• Print
  • E-Mail
  • Feeds
  • Share This

Politics of the Plate: Salmongate

09.03.08
Sarah Palin and Alaskan salmon

At the very least, there was something fishy about Alaska Governor (and Vice Presidential hopeful) Sarah Palin’s decision to speak out publicly against the state’s Clean Water Initiative late last month. There may also be something blatantly illegal about her advocacy for defeating the ballot initiative, which ultimately failed to pass when 57 percent of Alaskans voted against it.

A bit of background. The Clean Water Initiative (aka Ballot Measure 4) was put in place to restrict the amount of arsenic and other toxic pollutants that new, large-scale mines could dump into the state’s waterways. Its stated goal was to protect human health and safeguard salmon that use the rivers and streams to spawn. More specifically, it was aimed at a massive gold and copper operation called Pebble Mine located directly upstream of Bristol Bay, site of one of the world’s largest and most sustainable wild salmon fisheries, which produced 31 million pounds of king, sockeye, and chum salmon in 2007.

The law in Alaska forbids a governor from officially lobbying for or against a ballot initiative such as Ballot Measure 4. To get around the law, Palin exercised what she called “personal privilege” when she said to reporters, “Let me take my governor’s hat off for just a minute here and tell you, personally, Prop 4—I vote no on that.”

I will leave it to legal minds in Alaska whether doffing a metaphorical hat and claiming personal privilege exempt a person from obeying the law of the land, but one thing the possible veep’s stance clearly shows is an alarming lack of judgment.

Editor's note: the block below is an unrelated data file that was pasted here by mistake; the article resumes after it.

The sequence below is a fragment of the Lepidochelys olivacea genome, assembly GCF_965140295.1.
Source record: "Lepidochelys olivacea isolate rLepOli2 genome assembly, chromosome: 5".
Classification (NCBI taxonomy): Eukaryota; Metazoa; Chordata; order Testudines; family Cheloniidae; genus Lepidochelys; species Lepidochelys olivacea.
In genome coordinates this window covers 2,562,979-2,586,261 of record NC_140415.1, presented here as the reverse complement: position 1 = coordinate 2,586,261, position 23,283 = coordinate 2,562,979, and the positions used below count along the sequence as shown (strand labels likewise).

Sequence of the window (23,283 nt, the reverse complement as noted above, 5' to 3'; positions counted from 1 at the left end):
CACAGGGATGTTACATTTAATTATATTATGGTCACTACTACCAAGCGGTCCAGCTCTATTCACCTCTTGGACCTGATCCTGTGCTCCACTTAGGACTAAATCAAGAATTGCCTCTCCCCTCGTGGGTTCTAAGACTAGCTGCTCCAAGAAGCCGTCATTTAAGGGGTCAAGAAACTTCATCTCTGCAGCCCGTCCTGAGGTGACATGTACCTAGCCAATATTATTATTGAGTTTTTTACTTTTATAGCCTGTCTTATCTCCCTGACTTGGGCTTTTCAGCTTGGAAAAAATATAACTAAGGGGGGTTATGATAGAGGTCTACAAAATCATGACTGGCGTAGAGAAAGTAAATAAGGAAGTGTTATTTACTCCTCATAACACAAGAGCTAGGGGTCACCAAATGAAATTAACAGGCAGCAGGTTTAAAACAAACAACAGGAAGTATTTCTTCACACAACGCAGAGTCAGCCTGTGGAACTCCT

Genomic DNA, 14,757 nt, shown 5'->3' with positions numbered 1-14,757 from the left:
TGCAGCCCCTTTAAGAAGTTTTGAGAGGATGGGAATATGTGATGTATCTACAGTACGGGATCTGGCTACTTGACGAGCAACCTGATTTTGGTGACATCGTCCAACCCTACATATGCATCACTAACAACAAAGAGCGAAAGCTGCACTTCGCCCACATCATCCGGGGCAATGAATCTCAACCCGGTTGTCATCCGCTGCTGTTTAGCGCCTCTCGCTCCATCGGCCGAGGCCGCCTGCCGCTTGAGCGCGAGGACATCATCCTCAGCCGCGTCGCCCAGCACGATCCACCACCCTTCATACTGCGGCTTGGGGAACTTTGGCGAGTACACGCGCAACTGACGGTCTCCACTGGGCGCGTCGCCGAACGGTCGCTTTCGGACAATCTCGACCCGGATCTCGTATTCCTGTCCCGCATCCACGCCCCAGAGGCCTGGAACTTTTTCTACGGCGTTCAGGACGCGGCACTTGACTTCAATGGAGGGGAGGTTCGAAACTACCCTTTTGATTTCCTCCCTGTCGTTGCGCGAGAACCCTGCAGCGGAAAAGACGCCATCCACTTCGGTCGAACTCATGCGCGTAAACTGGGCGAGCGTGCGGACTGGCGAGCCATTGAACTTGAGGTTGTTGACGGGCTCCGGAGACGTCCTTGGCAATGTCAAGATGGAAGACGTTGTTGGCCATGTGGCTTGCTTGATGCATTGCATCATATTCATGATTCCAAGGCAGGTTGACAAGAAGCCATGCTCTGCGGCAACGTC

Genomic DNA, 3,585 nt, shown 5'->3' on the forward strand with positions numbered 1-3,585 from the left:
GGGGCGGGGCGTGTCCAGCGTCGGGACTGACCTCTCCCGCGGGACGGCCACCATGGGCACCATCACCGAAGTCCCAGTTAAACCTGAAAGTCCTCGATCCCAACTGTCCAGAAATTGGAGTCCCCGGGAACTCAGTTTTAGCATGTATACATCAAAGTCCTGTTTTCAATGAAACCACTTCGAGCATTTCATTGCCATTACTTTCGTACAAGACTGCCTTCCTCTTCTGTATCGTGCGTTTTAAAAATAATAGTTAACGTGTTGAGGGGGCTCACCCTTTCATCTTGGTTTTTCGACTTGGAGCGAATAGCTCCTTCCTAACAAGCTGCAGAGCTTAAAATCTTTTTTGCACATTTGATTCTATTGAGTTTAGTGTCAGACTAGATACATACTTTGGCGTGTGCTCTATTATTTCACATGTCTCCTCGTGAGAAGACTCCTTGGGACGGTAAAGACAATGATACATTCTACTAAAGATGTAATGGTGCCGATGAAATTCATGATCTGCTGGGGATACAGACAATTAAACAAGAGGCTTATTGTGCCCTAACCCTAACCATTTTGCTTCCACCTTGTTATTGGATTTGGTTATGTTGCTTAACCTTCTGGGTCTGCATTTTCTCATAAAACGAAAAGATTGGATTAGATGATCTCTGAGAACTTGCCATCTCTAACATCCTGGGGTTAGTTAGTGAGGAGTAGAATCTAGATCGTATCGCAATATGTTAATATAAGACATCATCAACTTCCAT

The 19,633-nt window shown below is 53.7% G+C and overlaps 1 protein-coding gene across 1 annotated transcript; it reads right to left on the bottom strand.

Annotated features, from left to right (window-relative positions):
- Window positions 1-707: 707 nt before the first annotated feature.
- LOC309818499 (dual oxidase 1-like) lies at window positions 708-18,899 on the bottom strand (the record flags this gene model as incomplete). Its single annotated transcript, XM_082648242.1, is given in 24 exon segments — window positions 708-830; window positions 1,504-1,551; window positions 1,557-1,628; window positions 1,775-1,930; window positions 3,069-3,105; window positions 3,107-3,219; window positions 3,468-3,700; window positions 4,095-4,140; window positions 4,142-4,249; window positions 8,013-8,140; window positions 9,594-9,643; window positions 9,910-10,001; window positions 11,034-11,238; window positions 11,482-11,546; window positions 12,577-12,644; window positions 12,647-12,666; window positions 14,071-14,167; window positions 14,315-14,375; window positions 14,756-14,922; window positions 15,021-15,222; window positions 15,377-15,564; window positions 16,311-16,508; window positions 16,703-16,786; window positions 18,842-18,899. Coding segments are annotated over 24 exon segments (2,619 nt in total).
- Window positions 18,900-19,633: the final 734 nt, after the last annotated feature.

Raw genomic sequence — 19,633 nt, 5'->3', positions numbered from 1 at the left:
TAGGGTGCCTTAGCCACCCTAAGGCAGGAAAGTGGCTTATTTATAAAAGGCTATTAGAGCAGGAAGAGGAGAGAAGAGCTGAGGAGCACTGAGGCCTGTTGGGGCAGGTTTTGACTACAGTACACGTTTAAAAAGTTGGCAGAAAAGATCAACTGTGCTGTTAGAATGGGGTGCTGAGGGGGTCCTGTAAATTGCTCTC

Do the calculations yourself. On one hand, you have an industry (mining) that employs 5,500 people in your state and generates $200 million in tax revenues. It is based on a finite resource that will run out one day. On the other hand, you have an industry (salmon fishing in Bristol Bay alone) that employs 12,000 people and contributes $250 million to the economy. This industry is based on a sustainably managed renewable resource that will be around long after the last ton of ore is dug out of Pebble Mine. Which would you favor?

There’s a deeper tragedy here. Several years ago, I was honored to spend a week out on the boats with Bristol Bay’s salmon fishermen, a hardworking, hard-living crew if ever there was one. At the time, before Americans became educated about the environmental and health benefits of wild Alaska salmon, the biggest threat to the fishermen’s livelihood was competition from cheap, farmed salmon from Chile that had driven prices to the point where it was questionable whether even a decent day’s catch would pay the fuel bill, not to mention the bank loan.

Pebble Mine still has to clear some regulatory hurdles before it goes into full operation, probably sometime around 2011. If that happens, the greatest threat to Bristol Bay’s salmon fishery will have come from bad decisions made by homegrown politicians.

  • Print
  • E-Mail
  • Feeds
  • Share This
Subscribe to Gourmet